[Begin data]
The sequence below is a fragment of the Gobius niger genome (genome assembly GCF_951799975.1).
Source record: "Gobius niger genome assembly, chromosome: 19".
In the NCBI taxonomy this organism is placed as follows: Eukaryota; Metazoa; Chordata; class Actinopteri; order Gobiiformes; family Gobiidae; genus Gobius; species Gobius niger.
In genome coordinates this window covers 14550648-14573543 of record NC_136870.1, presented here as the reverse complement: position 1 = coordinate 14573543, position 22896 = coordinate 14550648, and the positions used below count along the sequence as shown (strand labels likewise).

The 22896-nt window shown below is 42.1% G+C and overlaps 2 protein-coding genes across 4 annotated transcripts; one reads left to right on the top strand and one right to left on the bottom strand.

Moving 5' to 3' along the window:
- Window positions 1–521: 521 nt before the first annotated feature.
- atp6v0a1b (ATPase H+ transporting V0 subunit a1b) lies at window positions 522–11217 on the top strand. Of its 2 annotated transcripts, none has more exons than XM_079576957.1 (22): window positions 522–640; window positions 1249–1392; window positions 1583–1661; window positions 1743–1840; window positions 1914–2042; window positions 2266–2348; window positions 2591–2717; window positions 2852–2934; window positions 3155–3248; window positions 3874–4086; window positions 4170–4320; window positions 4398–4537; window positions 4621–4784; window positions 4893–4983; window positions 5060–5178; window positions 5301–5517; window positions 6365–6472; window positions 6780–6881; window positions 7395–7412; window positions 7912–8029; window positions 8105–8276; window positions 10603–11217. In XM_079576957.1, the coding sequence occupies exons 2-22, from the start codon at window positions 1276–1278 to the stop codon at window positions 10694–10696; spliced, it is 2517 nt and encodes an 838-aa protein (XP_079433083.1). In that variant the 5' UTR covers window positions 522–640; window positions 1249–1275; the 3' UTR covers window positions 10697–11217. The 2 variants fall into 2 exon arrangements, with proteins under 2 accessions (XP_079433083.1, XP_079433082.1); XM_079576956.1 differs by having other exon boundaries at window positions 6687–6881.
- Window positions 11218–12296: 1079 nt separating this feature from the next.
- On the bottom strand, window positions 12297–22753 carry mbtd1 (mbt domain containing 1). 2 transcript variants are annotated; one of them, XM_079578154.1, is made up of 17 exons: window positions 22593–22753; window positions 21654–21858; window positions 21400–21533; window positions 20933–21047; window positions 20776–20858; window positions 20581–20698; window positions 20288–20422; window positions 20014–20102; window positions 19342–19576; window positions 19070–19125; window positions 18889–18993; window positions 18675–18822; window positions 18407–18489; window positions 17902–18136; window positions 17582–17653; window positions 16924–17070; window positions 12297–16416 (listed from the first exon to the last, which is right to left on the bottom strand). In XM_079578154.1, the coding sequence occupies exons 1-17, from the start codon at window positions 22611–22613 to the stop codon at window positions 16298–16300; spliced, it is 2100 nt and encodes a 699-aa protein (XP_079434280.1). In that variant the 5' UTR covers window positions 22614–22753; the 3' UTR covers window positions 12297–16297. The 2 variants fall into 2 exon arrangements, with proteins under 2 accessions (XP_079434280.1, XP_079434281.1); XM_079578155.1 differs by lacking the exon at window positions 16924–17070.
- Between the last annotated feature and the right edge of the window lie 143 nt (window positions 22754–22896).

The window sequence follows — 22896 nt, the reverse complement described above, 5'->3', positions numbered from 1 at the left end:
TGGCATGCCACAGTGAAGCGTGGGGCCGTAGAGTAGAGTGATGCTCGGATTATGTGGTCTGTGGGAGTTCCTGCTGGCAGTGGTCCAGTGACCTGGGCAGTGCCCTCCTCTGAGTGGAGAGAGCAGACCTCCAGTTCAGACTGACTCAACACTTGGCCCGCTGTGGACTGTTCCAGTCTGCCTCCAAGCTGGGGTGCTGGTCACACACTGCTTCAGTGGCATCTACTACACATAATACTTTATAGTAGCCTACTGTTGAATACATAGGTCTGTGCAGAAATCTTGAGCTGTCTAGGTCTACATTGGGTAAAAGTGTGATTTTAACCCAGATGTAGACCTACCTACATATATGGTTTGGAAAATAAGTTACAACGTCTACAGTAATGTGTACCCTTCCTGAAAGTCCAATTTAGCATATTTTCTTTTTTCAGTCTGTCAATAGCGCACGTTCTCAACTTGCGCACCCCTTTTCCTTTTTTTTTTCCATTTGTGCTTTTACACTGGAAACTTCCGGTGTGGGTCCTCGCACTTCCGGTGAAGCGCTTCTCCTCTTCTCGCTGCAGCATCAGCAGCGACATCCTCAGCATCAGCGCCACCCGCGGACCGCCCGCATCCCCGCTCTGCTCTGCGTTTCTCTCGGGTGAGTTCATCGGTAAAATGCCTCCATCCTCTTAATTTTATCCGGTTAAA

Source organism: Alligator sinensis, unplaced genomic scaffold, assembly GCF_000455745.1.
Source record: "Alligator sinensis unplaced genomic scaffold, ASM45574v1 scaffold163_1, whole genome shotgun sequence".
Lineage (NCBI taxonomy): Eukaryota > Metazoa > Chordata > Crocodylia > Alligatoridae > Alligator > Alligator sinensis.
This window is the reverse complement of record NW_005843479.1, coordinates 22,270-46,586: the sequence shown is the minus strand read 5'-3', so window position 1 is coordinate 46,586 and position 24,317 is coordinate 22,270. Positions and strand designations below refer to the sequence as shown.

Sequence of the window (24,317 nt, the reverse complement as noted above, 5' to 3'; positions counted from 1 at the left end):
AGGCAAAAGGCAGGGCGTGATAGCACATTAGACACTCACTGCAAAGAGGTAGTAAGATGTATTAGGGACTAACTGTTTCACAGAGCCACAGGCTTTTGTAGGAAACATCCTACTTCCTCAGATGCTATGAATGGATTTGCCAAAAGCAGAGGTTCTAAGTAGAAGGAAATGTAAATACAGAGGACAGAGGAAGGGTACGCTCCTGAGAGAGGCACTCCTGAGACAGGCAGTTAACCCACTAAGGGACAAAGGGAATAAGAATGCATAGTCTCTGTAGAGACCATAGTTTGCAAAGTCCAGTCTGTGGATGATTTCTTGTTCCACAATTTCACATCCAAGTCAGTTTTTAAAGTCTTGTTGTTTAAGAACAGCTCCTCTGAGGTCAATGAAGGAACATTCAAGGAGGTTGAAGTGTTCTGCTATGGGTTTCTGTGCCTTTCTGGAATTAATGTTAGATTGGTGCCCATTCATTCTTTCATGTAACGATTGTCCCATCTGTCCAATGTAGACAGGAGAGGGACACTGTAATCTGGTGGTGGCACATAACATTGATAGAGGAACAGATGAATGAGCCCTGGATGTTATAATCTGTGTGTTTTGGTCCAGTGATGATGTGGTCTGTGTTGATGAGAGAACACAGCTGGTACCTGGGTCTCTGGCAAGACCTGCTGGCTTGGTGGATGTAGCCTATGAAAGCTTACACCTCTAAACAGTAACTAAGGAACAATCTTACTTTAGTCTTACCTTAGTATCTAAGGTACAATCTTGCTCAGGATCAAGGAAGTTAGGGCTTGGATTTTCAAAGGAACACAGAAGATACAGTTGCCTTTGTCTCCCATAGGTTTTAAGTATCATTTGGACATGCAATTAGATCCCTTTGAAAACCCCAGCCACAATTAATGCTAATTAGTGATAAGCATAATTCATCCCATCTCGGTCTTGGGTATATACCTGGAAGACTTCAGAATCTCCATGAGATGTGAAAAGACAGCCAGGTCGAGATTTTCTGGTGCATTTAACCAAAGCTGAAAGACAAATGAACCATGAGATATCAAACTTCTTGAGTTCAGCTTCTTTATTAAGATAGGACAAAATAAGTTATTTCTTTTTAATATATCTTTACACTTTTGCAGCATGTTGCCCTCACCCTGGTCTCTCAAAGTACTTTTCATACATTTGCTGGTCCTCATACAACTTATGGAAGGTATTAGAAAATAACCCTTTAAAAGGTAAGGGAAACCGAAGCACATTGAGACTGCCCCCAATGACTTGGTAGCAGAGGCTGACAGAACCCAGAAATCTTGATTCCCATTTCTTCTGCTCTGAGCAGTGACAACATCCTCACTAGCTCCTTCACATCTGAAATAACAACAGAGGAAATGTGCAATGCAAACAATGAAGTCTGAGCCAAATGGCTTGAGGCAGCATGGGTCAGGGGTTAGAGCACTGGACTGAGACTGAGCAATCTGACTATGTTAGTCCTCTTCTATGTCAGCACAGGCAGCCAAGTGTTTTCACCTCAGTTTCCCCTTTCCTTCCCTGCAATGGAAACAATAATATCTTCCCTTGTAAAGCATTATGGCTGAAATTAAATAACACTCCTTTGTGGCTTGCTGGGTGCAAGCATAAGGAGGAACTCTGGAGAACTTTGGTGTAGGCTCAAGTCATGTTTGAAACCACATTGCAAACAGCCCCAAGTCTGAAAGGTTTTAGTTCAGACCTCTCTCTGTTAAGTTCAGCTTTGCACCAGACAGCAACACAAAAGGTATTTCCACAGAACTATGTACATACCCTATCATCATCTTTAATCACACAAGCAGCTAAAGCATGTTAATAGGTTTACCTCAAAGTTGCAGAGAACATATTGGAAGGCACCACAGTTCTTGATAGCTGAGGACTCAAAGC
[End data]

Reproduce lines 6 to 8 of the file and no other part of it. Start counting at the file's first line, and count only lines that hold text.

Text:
Moving 5' to 3' along the window:
- Window positions 1–521: 521 nt before the first annotated feature.
- atp6v0a1b (ATPase H+ transporting V0 subunit a1b) lies at window positions 522–11217 on the top strand. Of its 2 annotated transcripts, none has more exons than XM_079576957.1 (22): window positions 522–640; window positions 1249–1392; window positions 1583–1661; window positions 1743–1840; window positions 1914–2042; window positions 2266–2348; window positions 2591–2717; window positions 2852–2934; window positions 3155–3248; window positions 3874–4086; window positions 4170–4320; window positions 4398–4537; window positions 4621–4784; window positions 4893–4983; window positions 5060–5178; window positions 5301–5517; window positions 6365–6472; window positions 6780–6881; window positions 7395–7412; window positions 7912–8029; window positions 8105–8276; window positions 10603–11217. In XM_079576957.1, the coding sequence occupies exons 2-22, from the start codon at window positions 1276–1278 to the stop codon at window positions 10694–10696; spliced, it is 2517 nt and encodes an 838-aa protein (XP_079433083.1). In that variant the 5' UTR covers window positions 522–640; window positions 1249–1275; the 3' UTR covers window positions 10697–11217. The 2 variants fall into 2 exon arrangements, with proteins under 2 accessions (XP_079433083.1, XP_079433082.1); XM_079576956.1 differs by having other exon boundaries at window positions 6687–6881.